A very small amount of the tin is embedded into the glass on the side it touched. The tin side is easier to make into a mirror. This "feature" quickened the switch from plate to float glass. The tin side of glass is also softer and easier to scratch.

Glass is produced in standard metric thicknesses of 2, 3, 4, 5, 6, 8, 10, 12, 15, 19 and 22 mm. Molten glass floating on tin in a nitrogen/hydrogen atmosphere will spread out to a thickness of about 6 mm and stop due to surface tension. Thinner glass is made by stretching the glass while it floats on the tin and cools. Similarly, thicker glass is pushed back and not permitted to expand as it cools on the tin.

Annealed glass

Annealed glass is glass without internal stresses caused by heat treatment (ie by rapid cooling, or by toughening or heat strengthening). Glass becomes annealed if it is heated above a transition point then allowed to cool slowly, without being quenched. Float glass is annealed during the process of manufacture. However, most toughened glass is made from float glass that has been specially heat-treated.

Annealed glass breaks into large, jagged shards that can cause serious injury, and thus annealed glass is considered a hazard in architectural applications. Building codes in many parts of the world restrict the use of annealed glass in areas where there is a high risk of breakage and injury, for example in bathrooms, in door panels, fire exits and at low heights in schools or domestic houses.

Laminated glass

Laminated glass is a type of safety glass that holds together when shattered. In the event of breakage, it is held in place by an interlayer, typically of PVB, between its two or more layers of glass. The interlayer keeps the layers of glass bonded even when broken, and its high strength prevents the glass from breaking up into large sharp pieces. This produces a characteristic "spider web" cracking pattern when the impact is not enough to completely pierce the glass.

Laminated glass is normally used when there is a possibility of human impact or where the glass could fall if shattered. Shopfront glazing and windshields are typically laminated glasses. The PVB interlayer also gives the glass a much higher sound insulation rating, due to the damping effect, and also blocks 99% of transmitted UV light.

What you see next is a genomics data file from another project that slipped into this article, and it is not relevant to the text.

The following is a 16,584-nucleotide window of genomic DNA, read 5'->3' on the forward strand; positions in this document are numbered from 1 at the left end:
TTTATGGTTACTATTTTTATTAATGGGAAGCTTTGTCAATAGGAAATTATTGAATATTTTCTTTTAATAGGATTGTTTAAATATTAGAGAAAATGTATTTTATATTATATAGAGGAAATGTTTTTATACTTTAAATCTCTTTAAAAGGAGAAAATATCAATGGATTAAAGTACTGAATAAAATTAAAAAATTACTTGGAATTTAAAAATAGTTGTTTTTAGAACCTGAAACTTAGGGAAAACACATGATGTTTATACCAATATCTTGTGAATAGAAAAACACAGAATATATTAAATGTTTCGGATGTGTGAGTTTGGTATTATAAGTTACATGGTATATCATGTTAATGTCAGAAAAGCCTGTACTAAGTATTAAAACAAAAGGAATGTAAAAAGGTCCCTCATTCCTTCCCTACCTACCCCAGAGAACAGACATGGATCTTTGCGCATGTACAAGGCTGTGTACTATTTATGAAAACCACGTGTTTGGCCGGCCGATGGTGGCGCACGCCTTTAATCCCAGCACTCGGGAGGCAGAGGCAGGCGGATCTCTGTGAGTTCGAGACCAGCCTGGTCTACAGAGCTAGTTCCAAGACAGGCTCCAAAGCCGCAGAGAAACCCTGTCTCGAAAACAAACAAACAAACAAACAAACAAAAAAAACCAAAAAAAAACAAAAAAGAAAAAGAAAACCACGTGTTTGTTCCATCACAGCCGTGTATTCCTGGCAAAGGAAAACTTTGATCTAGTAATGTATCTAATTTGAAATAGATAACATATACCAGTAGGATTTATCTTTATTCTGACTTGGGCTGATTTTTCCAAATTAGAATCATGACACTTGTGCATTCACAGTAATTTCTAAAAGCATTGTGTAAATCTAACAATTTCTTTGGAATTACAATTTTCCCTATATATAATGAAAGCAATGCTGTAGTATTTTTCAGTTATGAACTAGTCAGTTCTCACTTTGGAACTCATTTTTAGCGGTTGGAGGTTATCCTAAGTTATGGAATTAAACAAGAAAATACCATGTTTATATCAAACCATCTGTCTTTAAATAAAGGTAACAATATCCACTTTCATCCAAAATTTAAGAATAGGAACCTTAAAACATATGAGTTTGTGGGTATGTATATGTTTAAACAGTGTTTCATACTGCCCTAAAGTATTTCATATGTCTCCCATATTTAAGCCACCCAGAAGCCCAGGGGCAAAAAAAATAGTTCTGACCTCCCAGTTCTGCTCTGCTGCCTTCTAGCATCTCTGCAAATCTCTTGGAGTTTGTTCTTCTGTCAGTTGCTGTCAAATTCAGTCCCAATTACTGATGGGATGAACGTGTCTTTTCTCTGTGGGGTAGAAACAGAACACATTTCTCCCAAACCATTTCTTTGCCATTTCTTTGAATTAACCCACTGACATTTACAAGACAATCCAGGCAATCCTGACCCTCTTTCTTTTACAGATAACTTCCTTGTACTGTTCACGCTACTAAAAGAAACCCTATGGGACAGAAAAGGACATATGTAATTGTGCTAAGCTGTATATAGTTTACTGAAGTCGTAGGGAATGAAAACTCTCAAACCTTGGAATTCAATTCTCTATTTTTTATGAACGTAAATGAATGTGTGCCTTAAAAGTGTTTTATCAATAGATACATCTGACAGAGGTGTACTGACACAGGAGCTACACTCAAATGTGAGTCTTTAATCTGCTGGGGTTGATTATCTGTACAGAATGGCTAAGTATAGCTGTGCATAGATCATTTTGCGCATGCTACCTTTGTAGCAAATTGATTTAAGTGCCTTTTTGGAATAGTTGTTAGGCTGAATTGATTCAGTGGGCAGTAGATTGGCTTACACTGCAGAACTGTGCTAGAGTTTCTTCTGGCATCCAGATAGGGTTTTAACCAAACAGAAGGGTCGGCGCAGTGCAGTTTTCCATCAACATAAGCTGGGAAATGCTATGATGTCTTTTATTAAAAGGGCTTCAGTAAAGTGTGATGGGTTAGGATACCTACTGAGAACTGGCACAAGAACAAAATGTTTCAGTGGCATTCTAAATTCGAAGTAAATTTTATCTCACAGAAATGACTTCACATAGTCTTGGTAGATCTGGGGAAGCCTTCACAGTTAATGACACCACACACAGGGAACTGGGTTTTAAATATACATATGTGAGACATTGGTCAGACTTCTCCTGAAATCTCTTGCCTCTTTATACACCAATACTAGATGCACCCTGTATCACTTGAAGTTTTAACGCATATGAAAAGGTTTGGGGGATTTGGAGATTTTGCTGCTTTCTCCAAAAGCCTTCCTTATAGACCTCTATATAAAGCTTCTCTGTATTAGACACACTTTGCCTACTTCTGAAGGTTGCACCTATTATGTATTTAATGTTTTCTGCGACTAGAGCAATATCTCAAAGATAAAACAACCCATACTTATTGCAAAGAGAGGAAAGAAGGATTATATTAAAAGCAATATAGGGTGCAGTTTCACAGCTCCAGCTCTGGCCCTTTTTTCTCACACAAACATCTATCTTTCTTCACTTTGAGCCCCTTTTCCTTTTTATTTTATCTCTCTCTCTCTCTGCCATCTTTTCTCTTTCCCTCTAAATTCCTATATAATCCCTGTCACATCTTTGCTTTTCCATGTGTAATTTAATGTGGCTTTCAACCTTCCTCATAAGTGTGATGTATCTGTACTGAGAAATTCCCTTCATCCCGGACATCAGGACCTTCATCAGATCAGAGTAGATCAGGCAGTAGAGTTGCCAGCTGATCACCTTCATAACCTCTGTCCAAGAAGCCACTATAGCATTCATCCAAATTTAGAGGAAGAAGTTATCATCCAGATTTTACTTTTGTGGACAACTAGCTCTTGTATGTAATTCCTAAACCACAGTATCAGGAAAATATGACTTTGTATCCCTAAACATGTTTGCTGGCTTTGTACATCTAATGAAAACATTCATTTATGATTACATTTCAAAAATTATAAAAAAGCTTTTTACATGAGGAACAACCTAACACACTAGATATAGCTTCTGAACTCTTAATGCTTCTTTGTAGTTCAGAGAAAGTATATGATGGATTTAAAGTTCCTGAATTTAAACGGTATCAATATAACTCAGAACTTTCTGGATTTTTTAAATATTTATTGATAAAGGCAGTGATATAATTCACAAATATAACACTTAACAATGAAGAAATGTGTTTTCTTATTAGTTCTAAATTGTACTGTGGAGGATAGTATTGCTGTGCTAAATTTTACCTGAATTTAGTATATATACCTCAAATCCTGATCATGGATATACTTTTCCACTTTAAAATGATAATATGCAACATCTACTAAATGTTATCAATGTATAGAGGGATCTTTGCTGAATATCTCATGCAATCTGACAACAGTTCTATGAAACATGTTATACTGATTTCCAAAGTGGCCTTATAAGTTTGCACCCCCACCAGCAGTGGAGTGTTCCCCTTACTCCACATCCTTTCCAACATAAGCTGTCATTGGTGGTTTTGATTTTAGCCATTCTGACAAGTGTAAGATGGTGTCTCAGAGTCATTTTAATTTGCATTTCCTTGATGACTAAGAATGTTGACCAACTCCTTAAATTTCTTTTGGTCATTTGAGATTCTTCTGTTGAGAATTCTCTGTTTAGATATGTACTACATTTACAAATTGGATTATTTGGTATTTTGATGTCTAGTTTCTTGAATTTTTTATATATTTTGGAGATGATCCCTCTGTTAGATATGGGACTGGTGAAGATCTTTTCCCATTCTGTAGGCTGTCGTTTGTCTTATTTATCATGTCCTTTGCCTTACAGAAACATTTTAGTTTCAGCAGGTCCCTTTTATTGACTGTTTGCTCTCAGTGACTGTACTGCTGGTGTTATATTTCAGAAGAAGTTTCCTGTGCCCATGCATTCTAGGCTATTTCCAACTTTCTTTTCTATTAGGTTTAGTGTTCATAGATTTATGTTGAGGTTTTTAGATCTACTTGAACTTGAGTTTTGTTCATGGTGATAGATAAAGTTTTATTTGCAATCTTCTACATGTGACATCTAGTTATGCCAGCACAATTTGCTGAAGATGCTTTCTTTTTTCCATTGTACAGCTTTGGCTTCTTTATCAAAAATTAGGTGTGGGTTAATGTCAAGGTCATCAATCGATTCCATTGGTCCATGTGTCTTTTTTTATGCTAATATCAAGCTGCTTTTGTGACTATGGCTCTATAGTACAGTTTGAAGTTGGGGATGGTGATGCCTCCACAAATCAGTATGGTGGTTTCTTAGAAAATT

Toughened glass (tempered glass)

Toughened glass (also known as tempered glass) is a type of safety glass that has increased strength and will usually shatter in small, square pieces when broken. It is used when strength, thermal resistance and safety are important considerations. Using toughened glass on windshields would be a problem when a small stone hits the windshield at speed, as it would shatter into the small squares making visibility difficult and it would also be likely that the wind would blow the small squares into the driver and passengers. In commercial structures it is used in unframed assemblies such as frameless doors, structurally loaded applications and door lites and vision lites adjacent to doors. Toughened glass is typically four to six times the strength of annealed glass.

Heat-strengthened glass

Heat-strengthened glass is glass that has been heat treated to induce surface compression, but not to the extent of causing it to "dice" on breaking in the manner of tempered glass. On breaking, heat-strengthened glass breaks into sharp pieces that are typically somewhat smaller than those found on breaking annealed glass, and is intermediate in strength between annealed and toughened glasses.

Chemically strengthened glass

Chemically strengthened glass is a type of glass that has increased strength. When broken it still shatters in long pointed splinters similar to float (annealed) glass. For this reason, it is not considered a safety glass and must be laminated if a safety glass is required. Chemically strengthened glass is typically six to eight times the strength of annealed glass.

The glass is chemically strengthened by submerging the glass in a bath containing a potassium salt (typically potassium nitrate) at 450 °C. This causes sodium ions in the glass surface to be replaced by potassium ions from the bath solution.

Unlike toughened glass, chemically strengthened glass may be cut after strengthening, but loses its added strength within the region of approximately 20 mm of the cut. Similarly, when the surface of chemically strengthened glass is deeply scratched, this area loses its additional strength.

Chemically strengthened glass was used on some fighter aircraft canopies.